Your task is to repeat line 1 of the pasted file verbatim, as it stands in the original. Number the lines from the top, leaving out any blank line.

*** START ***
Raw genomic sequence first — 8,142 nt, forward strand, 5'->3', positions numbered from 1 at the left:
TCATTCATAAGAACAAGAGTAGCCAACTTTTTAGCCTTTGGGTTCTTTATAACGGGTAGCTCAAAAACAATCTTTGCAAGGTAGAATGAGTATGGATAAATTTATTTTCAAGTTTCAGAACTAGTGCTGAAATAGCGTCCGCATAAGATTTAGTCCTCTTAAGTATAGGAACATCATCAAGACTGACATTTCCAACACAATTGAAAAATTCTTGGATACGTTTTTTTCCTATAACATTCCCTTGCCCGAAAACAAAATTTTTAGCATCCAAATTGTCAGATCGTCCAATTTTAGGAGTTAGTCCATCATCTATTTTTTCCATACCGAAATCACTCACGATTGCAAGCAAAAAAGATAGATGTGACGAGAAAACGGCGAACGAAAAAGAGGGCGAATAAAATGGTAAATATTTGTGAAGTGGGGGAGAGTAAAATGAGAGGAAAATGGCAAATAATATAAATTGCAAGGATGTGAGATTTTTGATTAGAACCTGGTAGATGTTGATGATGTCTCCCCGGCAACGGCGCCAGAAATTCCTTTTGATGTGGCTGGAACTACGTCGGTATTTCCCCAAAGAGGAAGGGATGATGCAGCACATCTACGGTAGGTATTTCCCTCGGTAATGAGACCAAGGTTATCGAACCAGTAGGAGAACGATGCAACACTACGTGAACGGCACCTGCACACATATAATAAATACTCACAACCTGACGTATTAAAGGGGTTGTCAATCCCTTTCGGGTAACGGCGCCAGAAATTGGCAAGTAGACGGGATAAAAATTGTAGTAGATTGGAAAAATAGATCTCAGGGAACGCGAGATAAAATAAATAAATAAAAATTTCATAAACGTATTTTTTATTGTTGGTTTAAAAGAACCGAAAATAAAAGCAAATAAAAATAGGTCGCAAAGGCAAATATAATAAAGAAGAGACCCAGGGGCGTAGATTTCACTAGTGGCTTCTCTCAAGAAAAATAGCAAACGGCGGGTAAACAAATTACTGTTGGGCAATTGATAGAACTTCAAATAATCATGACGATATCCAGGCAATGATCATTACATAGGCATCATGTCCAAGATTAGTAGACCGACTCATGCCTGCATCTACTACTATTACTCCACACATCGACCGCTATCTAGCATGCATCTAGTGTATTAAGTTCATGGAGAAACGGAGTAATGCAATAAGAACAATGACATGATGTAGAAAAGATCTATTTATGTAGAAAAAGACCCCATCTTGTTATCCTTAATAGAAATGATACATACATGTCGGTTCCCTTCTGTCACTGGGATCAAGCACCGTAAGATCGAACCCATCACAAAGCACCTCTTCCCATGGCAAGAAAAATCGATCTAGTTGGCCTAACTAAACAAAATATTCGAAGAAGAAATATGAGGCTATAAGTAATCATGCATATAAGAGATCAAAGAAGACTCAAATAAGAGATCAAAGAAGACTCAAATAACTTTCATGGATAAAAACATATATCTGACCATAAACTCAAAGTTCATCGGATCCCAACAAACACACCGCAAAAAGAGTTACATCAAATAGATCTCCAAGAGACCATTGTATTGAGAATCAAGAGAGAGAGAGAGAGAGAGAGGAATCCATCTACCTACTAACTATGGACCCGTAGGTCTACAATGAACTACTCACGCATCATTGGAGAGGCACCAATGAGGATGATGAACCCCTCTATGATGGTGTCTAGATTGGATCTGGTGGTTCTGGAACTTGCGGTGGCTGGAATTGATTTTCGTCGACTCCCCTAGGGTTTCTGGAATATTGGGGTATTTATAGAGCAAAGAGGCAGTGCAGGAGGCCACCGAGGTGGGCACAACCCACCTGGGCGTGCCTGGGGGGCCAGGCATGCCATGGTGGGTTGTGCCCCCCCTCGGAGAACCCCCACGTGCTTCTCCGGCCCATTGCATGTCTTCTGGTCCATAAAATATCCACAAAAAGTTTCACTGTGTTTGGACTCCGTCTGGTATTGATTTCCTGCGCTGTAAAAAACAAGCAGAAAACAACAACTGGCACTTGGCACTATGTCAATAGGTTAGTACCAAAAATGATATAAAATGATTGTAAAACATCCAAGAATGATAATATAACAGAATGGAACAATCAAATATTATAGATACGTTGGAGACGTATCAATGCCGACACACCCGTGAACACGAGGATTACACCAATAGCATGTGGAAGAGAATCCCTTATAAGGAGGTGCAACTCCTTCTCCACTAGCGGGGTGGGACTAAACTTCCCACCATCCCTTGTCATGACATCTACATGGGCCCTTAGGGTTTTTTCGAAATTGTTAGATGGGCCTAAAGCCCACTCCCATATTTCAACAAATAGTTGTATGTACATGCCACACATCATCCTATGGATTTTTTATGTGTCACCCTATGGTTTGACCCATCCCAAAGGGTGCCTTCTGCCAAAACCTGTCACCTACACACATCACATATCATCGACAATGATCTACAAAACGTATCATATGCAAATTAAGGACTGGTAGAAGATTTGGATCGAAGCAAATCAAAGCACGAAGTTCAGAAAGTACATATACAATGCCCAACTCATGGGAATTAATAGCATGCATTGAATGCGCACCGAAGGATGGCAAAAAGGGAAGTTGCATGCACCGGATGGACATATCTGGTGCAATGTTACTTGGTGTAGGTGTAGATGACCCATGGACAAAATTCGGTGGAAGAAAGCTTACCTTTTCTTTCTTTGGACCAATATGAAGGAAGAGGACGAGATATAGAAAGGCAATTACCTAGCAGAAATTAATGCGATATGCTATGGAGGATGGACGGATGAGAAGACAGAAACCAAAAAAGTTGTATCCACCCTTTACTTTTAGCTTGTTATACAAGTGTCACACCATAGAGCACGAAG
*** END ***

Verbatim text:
Raw genomic sequence first — 8,142 nt, forward strand, 5'->3', positions numbered from 1 at the left: